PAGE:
Many are concerned that North Korea's rocket launch is cover for developing the technology to attach a nuclear warhead to a long-range missile capable of going as far as Hawaii, Alaska, or the US West Coast.
North Korea appears certain to fire a long-range rocket this month in defiance of appeals by friends and foes alike to give up the plan in the interests of regional stability.
In what's widely seen as another intimidating display of military potential, the North has announced it will launch the rocket sometime between Dec. 10 and Dec. 22. North Korea has notified the International Maritime Organization of the anticipated trajectory of the rocket, which will drop its first stage over the Yellow Sea west of South Korea and its second stage near the Philippines, and analysts see little prospect of any change of plans.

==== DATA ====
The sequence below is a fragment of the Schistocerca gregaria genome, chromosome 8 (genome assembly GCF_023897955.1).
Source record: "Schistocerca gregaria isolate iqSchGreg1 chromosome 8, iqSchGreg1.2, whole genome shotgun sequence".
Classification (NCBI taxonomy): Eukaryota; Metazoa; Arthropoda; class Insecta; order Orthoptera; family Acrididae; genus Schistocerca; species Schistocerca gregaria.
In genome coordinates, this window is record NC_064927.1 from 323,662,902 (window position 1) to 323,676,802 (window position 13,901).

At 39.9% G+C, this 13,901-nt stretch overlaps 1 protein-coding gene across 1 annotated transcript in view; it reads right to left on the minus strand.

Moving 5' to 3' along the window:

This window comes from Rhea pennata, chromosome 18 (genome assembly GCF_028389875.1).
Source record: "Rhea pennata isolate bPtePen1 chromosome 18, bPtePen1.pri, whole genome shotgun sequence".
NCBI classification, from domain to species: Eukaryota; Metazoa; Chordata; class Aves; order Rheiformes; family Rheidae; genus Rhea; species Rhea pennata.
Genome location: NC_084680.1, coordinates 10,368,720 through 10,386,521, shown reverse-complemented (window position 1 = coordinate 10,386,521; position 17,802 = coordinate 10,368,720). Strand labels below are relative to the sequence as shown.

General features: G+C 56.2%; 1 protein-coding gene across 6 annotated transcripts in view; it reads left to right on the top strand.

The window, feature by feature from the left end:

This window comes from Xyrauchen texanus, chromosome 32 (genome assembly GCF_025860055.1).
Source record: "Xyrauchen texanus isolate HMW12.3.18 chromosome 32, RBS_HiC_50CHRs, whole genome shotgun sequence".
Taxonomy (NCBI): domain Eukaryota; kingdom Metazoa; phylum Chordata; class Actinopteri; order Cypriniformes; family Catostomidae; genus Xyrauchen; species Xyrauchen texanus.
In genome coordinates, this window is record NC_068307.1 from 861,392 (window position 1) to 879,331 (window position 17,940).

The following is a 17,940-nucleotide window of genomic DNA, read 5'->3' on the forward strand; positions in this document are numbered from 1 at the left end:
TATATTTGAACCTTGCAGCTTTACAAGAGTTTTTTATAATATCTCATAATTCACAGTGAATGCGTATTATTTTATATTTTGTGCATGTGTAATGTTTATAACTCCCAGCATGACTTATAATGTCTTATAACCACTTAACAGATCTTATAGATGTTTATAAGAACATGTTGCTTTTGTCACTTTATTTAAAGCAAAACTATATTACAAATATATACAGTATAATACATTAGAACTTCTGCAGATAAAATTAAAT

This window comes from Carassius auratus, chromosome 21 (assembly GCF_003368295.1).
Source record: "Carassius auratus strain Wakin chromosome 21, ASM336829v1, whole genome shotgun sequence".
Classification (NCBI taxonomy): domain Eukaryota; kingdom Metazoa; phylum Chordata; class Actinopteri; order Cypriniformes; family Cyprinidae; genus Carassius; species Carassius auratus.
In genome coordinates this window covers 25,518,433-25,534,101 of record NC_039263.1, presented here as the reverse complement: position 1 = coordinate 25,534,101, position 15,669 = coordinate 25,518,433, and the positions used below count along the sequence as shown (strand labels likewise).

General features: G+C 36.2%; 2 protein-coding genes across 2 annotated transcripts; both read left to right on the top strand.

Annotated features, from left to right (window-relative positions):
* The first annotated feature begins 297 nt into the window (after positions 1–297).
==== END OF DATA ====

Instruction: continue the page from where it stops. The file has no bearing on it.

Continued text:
The pressure on North Korea’s “supreme leader” Kim Jong-un to assert his authority over military leaders also appears to be a motivating factor, ahead of the first anniversary Dec. 17 of the death of his father, Kim Jong-il. As chairman of the national defense commission, Kim Jong-il had consolidated his power and won the loyalty of generals whom his son has largely replaced amid questions about his real grip over the North's sprawling military establishment.
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